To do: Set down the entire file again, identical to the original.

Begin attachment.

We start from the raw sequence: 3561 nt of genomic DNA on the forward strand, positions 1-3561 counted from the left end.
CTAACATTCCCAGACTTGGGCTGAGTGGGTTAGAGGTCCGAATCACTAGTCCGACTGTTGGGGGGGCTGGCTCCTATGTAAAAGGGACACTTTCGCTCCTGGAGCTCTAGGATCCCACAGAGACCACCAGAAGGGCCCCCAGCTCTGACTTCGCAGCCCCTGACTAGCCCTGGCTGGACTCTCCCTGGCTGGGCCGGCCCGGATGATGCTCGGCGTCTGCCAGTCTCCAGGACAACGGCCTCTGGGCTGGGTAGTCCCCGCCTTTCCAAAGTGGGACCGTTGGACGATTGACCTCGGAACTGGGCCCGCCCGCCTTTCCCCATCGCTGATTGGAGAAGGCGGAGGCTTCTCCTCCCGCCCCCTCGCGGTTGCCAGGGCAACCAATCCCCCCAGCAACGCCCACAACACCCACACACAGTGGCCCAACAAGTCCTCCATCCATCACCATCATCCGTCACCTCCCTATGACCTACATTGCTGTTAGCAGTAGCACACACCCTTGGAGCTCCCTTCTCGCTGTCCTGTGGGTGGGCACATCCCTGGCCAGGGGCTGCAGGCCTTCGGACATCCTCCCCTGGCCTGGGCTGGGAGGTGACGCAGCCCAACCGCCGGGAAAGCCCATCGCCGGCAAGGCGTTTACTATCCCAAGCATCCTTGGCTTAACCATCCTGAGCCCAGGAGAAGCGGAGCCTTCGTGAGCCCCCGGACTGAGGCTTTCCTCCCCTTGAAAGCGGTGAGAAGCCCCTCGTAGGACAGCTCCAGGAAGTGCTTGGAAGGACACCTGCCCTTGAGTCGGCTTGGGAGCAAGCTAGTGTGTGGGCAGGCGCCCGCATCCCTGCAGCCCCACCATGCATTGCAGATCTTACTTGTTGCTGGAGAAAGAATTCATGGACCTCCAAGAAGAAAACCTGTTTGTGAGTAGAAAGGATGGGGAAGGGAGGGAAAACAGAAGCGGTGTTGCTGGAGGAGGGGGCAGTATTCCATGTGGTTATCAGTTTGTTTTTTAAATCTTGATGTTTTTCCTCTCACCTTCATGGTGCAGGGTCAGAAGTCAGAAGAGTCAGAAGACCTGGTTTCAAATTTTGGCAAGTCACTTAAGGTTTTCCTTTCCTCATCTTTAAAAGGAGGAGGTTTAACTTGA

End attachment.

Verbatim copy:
We start from the raw sequence: 3561 nt of genomic DNA on the forward strand, positions 1-3561 counted from the left end.
CTAACATTCCCAGACTTGGGCTGAGTGGGTTAGAGGTCCGAATCACTAGTCCGACTGTTGGGGGGGCTGGCTCCTATGTAAAAGGGACACTTTCGCTCCTGGAGCTCTAGGATCCCACAGAGACCACCAGAAGGGCCCCCAGCTCTGACTTCGCAGCCCCTGACTAGCCCTGGCTGGACTCTCCCTGGCTGGGCCGGCCCGGATGATGCTCGGCGTCTGCCAGTCTCCAGGACAACGGCCTCTGGGCTGGGTAGTCCCCGCCTTTCCAAAGTGGGACCGTTGGACGATTGACCTCGGAACTGGGCCCGCCCGCCTTTCCCCATCGCTGATTGGAGAAGGCGGAGGCTTCTCCTCCCGCCCCCTCGCGGTTGCCAGGGCAACCAATCCCCCCAGCAACGCCCACAACACCCACACACAGTGGCCCAACAAGTCCTCCATCCATCACCATCATCCGTCACCTCCCTATGACCTACATTGCTGTTAGCAGTAGCACACACCCTTGGAGCTCCCTTCTCGCTGTCCTGTGGGTGGGCACATCCCTGGCCAGGGGCTGCAGGCCTTCGGACATCCTCCCCTGGCCTGGGCTGGGAGGTGACGCAGCCCAACCGCCGGGAAAGCCCATCGCCGGCAAGGCGTTTACTATCCCAAGCATCCTTGGCTTAACCATCCTGAGCCCAGGAGAAGCGGAGCCTTCGTGAGCCCCCGGACTGAGGCTTTCCTCCCCTTGAAAGCGGTGAGAAGCCCCTCGTAGGACAGCTCCAGGAAGTGCTTGGAAGGACACCTGCCCTTGAGTCGGCTTGGGAGCAAGCTAGTGTGTGGGCAGGCGCCCGCATCCCTGCAGCCCCACCATGCATTGCAGATCTTACTTGTTGCTGGAGAAAGAATTCATGGACCTCCAAGAAGAAAACCTGTTTGTGAGTAGAAAGGATGGGGAAGGGAGGGAAAACAGAAGCGGTGTTGCTGGAGGAGGGGGCAGTATTCCATGTGGTTATCAGTTTGTTTTTTAAATCTTGATGTTTTTCCTCTCACCTTCATGGTGCAGGGTCAGAAGTCAGAAGAGTCAGAAGACCTGGTTTCAAATTTTGGCAAGTCACTTAAGGTTTTCCTTTCCTCATCTTTAAAAGGAGGAGGTTTAACTTGA